Growth of ‘mini organs’ to aid study of neurological disease of the eye and brain

The growth of brain and retina organoids from stem cells in a laboratory dish could improve the study of neurological diseases of the eye and brain.

The “exciting” discovery was made by researchers at the Luminesce Alliance-funded Stem Cell Medicine Group, based at the Children’s Medical Research Institute, in Westmead.

Led by Dr Anai Gonzalez Cordero, the team has perfected the culturing of organoids from induced pluripotent stem cells, which are generated using a patient’s blood or skin. Often referred to as mini organs, organoids are morphologically similar to actual organs, providing opportunities to learn about how they behave in the lab.

Dr Gonzalez Cordero said that as her team were growing retinas in a dish, they noticed cells similar to those found in the brain were growing nearby.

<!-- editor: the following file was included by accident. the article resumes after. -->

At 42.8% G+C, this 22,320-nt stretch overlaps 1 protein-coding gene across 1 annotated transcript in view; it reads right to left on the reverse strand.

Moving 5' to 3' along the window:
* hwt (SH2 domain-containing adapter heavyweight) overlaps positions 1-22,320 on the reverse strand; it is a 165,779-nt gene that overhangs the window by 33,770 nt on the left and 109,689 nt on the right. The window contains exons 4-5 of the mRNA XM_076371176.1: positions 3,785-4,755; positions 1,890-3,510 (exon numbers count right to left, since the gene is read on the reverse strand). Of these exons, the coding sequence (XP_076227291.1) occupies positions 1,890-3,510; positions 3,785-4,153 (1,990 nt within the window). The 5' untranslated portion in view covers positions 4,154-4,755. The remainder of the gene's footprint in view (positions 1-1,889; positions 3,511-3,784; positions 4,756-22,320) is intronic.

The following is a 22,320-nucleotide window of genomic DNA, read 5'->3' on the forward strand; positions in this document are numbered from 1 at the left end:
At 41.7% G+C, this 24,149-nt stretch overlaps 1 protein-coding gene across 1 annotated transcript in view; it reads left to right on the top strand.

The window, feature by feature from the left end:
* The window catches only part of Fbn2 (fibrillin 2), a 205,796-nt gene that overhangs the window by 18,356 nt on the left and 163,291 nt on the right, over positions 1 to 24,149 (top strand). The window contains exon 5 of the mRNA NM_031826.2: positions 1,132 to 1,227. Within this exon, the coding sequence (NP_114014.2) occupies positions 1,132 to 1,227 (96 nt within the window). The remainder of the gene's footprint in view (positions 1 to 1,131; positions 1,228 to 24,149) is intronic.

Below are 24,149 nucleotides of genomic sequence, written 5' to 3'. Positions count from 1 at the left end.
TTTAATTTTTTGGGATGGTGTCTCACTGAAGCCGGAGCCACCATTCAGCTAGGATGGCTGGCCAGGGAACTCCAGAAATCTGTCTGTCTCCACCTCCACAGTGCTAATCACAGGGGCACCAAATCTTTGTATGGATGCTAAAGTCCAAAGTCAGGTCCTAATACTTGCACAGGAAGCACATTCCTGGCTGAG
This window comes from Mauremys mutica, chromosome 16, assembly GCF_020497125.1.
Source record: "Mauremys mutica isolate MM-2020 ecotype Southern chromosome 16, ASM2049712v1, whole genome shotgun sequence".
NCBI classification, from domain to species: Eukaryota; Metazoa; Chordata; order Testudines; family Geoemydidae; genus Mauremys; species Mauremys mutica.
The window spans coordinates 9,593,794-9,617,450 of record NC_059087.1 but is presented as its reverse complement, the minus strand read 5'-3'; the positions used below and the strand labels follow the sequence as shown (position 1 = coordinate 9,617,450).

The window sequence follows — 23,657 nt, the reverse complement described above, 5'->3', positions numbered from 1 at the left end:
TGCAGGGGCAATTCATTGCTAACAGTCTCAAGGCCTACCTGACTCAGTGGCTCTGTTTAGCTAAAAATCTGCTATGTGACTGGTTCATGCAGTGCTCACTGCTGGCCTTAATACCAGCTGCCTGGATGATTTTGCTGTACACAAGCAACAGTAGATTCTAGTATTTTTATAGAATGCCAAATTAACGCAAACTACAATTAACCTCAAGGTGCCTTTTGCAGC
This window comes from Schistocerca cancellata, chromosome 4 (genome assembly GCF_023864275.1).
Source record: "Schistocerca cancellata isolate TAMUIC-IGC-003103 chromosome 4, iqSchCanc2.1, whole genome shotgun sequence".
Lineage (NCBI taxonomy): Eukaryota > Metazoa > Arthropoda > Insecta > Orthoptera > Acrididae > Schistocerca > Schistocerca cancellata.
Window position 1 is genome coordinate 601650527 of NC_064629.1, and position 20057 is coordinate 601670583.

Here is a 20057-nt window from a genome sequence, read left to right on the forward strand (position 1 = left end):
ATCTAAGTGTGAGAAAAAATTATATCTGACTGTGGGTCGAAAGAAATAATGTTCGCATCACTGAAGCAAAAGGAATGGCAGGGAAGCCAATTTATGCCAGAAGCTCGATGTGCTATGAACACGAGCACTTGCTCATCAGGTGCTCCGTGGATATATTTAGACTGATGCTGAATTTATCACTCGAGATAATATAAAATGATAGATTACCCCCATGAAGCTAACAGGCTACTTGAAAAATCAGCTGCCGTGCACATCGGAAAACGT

The team were able to verify that they had produced brain organoids in the retinal cultures through collaborating with researchers at CMRI’s Synapse Proteomics Group and Computational Systems Biology Group.

“It is a great start,’’ Dr Gonzalez Cordero says. “This work is all about improving how we study some neurological diseases, so it’s very exciting. The next step is to optimise the process.

“It is also a great example of the collaborative approach to research that we have at CMRI.’’

The research is published here in Stem Cell Reports. Authors on this publication included Milan Fernando, Scott Lee, Jesse Wark, Di Xiao, Hani Kim, Grady Smith, Ted Wong, Erdahl Teber, Robin Ali, Pengyi Yang, Mark Graham, and Anai Gonzalez Cordero.

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